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In most cases, people have not lost out in any way other than an adverse credit rating. How do we price that when stipulating an alternative to removing the default?


HSBCLloyds TSBcontractual interestNew Tax Creditscoming for you?NTL/Virgin Media

 

Never give in ... Never yield to force; never yield to the apparently overwhelming might of the enemy. Churchill, 1941

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Guest ian cognito

In most cases, people have not lost out in any way other than an adverse credit rating. How do we price that when stipulating an alternative to removing the default?

 

I think it has been done by comparing actual interest rate paid on loans/mortgages compared with the best interest rates available at the time, on the basis that, if you had not had the default, you could have got more favourable rates.

 

What interests me is, if they don't want to fight it in court, why give them the option of paying compensation to stay out of court? They are obviously working on the theory that the default will be more damaging to you than the compensation will to them.

 

Have you alll seen the latest developments in Daygo's default thread?

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I think it has been done by comparing actual interest rate paid on loans/mortgages compared with the best interest rates available at the time, on the basis that, if you had not had the default, you could have got more favourable rates.

 

That, I believe, is something other than an adverse credit rating. :)

 

What about those that haven't directly lost out in any way other than this? For instance, I've been refused current accounts, and until this matter is resolved, I can't convert my account to get facilities I might need, such as an overdraft, or a debit card that isn't useless when I'm not present. If people have been declined for loans, it makes calculating interest useless. Plus, I highly doubt anyone not borrowing on the doorstep actually pays £750 of purely excess interest in only 5 months. Even on your mortgage, I doubt your rate would instantly increase by 3% on the basis of a default registered by another unconnected company.


HSBCLloyds TSBcontractual interestNew Tax Creditscoming for you?NTL/Virgin Media

 

Never give in ... Never yield to force; never yield to the apparently overwhelming might of the enemy. Churchill, 1941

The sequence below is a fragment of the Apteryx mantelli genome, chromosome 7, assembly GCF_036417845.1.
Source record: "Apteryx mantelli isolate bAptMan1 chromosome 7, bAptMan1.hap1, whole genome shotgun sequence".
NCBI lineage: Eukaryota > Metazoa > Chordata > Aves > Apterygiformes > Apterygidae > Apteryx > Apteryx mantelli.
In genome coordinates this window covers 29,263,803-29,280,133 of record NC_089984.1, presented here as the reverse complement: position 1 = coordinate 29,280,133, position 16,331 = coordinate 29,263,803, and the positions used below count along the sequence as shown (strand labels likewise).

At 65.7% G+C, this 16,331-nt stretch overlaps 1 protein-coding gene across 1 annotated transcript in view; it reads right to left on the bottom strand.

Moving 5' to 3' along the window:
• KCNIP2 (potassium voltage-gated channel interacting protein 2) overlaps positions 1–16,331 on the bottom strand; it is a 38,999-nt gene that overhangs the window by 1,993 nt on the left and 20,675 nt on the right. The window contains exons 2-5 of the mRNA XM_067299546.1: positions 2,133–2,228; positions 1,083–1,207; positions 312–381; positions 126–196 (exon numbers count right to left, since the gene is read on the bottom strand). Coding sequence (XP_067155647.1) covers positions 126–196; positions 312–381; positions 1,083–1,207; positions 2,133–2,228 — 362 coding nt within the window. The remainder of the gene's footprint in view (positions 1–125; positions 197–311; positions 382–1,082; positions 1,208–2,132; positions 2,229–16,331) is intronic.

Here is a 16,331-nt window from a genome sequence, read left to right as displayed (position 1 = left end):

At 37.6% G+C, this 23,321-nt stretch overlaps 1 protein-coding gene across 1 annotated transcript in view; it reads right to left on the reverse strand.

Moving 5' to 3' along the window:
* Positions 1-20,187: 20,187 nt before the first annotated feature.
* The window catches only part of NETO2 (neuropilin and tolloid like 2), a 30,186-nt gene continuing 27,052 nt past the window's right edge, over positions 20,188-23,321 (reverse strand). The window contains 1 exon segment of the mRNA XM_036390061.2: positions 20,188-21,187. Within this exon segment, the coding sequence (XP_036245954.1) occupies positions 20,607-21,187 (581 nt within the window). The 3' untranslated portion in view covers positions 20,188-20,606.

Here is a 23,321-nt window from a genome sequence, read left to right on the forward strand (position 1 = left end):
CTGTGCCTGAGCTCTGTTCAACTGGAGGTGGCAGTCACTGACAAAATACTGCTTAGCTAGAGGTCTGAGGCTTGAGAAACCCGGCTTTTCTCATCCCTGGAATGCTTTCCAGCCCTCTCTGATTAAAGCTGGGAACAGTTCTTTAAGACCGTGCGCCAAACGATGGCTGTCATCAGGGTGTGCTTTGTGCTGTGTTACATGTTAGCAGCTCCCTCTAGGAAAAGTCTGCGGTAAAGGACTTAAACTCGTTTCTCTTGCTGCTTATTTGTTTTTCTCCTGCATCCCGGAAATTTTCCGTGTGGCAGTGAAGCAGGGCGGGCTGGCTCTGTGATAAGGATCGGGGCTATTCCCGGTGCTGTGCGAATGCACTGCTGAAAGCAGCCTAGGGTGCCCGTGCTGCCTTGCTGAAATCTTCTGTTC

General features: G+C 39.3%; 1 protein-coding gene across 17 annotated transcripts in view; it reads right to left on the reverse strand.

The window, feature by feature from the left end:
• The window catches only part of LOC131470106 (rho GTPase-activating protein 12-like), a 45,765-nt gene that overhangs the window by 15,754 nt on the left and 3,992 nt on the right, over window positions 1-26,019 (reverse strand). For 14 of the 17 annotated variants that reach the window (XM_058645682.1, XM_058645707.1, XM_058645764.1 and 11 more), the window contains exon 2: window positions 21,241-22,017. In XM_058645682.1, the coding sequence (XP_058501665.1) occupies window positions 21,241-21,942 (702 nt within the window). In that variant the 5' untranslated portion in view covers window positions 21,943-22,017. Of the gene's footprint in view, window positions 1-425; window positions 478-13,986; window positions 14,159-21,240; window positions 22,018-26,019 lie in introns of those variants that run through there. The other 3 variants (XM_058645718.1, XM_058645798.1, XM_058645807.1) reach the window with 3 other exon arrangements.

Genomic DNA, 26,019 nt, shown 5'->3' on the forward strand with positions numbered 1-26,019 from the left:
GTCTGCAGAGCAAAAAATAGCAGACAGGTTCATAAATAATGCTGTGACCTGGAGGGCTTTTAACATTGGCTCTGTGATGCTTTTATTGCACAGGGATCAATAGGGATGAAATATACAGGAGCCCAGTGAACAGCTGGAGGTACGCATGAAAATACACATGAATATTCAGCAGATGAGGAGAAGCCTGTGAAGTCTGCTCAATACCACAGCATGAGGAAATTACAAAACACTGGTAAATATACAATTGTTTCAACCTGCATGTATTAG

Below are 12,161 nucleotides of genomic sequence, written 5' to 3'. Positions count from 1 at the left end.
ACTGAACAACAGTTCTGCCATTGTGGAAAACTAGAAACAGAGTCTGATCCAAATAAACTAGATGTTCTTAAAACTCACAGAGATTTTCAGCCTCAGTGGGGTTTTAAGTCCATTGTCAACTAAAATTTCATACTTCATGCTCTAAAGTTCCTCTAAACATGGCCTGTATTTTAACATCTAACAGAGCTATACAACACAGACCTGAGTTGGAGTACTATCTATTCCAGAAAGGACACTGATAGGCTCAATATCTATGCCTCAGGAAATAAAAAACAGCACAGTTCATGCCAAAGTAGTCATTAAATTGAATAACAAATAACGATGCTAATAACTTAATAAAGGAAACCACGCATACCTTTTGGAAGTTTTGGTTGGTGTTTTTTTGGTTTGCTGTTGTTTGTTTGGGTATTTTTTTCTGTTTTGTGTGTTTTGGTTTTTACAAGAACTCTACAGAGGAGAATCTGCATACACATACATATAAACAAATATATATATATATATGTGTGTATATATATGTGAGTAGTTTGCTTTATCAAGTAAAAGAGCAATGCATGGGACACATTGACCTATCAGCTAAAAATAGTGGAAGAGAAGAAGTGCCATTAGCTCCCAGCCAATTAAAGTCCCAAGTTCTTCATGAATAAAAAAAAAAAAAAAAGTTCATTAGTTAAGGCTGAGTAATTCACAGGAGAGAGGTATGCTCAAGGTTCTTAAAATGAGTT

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Well done on that, My problem is a default with Barclays bank, I have just lodged my papers with the courts for £3119.67plus 8% of £776.23 total of £3895.90 on one account and for £3487.96 plus 8% of £1106.48 total of £4594.44 grand total of £8490.34. Now the silly thing is that if they had paid me before when first asked they could have saved themselves £1882.71, if they are going to pay anyway why do they do this....... Now I have to do another court paper to try to have the default removed... Luckly we get working families tax credits and child tax credits so we dont pay court costs. Thank god.....

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Well done, I know that the £750 seems good but this Default is on your credit notice for 6 yrs. If I was you I'd turn down the compo and get it removed. I work for a large American Financial Institution (no names given) and it is a simple matter to reverse a default on a credit file. All you need to do is fill in a form in excel get it signed by a manager and post it to either equifax or experian. We do it all the time the banks are not embarrassed to do this it is a simple process. It updates within 30days.

 

My advice to you is get it reversed from your credit file £750 is alot of money but the Default will cause you more hassle in the long run.

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My Abbey account was put into "Default", without any notification to me. There were no charges as my account never even came close to my authorised overdraft limit.

I was defaulted because I "had not made regular payments into my account" I was told that I was obliged to pay a minimum of £50.00 into my account every month as per the T&Cs given to me whenI opened the account. As I had not done so that is why they had entered a default to the CRA.